Speakers asked the Independent Expert to share some of the lessons learned from her efforts to eradicate discrimination against persons with albinism, and they asked for her recommendations to raise awareness and stimulate public support for that issue. Speakers reminded that the lack of education for children with albinism resulted in their unemployment, which led to poverty and low income. Appropriate education support, including teachers with knowledge of albinism, was therefore important for enhancing the development, growth and self-esteem of children with albinism. In addition, to eliminate the scourge of discrimination and violence against persons with albinism, States needed to invest in and adopt policies enabling access of persons with albinism to adequate health services, including eye health, sexual and reproductive health, and prevention of skin cancer. Social security schemes should be in place to ensure adequate protection and prevent further exposure to risk factors.

Interim Remarks by the Independent Expert on the Enjoyment of Human Rights by Persons with Albinism

IKPONWOSA ERO, Independent Expert on the enjoyment of human rights by persons with albinism, asked States to support initiatives coming from the African Group on combatting harmful practices. The Council recognized forced marriages as harmful practices, but harmful practices were also ritual attacks against persons with albinism. Work was being carried out on developing guidelines by the Pan-African Parliament on accusations of witchcraft and ritual attacks. Tanzania, Namibia, Kenya and Sierra Leona had collected data on persons with albinism. At their core, the Sustainable Development Goals included everyone, but without data, they could not include everyone. Action plans with concrete measures were needed, including governments and private sectors.

Discussion with the Independent Expert on the Enjoyment of Human Rights by Persons with Albinism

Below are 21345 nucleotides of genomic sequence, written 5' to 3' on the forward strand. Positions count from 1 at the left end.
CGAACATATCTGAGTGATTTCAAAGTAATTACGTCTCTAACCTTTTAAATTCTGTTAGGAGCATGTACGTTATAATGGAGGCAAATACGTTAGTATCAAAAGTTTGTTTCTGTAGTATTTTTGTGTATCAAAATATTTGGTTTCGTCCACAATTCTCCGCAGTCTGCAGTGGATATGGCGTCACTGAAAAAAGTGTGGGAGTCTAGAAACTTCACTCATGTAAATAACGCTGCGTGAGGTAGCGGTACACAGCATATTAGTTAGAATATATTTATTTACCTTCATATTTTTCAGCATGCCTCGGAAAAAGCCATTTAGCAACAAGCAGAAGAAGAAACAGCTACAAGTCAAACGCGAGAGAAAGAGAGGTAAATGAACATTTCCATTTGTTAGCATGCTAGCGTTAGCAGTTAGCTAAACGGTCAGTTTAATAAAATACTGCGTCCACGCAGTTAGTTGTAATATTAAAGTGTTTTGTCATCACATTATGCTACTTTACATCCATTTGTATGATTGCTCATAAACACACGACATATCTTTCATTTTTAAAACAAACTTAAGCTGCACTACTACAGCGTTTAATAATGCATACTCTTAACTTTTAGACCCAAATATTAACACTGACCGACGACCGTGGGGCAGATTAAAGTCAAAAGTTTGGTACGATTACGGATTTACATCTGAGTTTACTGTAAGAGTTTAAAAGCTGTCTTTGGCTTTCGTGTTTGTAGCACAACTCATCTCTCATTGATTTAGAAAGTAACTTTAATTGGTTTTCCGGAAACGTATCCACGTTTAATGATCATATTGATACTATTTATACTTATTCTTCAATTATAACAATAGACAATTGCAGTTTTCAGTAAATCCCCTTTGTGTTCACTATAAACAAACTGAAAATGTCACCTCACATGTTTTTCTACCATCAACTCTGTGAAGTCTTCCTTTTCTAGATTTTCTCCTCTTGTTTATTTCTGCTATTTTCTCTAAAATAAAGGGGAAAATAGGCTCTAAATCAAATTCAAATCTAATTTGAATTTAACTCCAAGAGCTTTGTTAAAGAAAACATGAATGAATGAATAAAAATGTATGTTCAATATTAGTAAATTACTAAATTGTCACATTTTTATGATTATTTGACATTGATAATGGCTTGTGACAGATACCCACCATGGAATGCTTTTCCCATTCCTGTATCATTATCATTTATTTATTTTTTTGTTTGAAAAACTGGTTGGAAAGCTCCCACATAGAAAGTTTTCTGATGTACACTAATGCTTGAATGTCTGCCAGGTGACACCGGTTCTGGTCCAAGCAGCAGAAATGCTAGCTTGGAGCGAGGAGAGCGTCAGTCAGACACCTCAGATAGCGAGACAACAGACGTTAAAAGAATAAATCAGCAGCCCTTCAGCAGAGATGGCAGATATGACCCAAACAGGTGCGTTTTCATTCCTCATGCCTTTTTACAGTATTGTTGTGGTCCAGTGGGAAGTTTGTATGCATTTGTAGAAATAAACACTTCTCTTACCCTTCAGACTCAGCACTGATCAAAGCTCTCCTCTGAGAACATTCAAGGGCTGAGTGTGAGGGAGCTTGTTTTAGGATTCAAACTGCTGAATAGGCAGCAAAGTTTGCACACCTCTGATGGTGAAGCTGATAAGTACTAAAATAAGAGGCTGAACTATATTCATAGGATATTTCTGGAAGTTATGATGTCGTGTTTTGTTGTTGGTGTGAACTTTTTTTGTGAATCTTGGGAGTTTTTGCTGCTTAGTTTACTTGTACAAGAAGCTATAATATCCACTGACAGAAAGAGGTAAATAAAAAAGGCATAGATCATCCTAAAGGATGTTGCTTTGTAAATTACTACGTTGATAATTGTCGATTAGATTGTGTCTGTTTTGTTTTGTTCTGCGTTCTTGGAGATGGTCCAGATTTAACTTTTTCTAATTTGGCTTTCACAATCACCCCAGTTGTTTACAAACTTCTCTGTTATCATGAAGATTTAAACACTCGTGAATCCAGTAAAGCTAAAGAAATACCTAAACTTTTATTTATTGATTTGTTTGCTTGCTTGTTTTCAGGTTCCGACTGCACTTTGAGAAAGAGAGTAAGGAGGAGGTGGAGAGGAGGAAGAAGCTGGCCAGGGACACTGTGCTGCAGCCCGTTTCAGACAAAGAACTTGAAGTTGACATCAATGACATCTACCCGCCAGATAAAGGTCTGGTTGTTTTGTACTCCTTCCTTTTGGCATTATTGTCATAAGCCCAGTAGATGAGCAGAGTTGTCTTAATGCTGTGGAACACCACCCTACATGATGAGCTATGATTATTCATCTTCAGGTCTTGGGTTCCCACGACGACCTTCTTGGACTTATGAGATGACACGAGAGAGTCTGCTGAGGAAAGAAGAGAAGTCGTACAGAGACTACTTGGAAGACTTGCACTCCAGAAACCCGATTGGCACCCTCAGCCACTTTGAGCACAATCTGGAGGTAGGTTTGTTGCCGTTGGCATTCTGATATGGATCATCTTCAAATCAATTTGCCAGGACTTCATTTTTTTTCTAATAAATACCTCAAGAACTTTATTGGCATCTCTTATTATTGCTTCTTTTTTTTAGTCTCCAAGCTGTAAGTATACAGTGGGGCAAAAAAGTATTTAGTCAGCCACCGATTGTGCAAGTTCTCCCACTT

Speakers called on all members of the global community to focus more attention to alleviating the plight of persons with albinism who continued to suffer in silence. Such attention was necessary to achieve the laudable aspirations of the Sustainable Development Goals. Speakers asked the Independent Expert about the role of religious leaders in preventing attacks on persons with albinism based on erroneous belief and myth. They welcomed the Independent Expert’s recommendations on developing forums and the use of media and technology in order to raise awareness about the issue, as well as her appeals to adopt among other measures the implementation of reasonable accommodation to improve access to employment, education and adequate health protection. Speakers encouraged Governments to take measures to prevent the high school dropout rate of children with albinism before exhausting compulsory education level due to the lack of assistive devices, proper support materials, negative attitudes towards learners with albinism, and lack of understanding of albinism and learner needs by both parents and teachers. Policy-makers from all over the world should pay attention to the recommendations outlined by the Independent Expert, noting that they should include albinism in their laws and regulations. Persons with albinism should be treated with dignity and live a life free from fear. Their right to life should be prioritized, speakers stressed.

Concluding Remarks by the Independent Expert on the Enjoyment of Human Rights by Persons with Albinism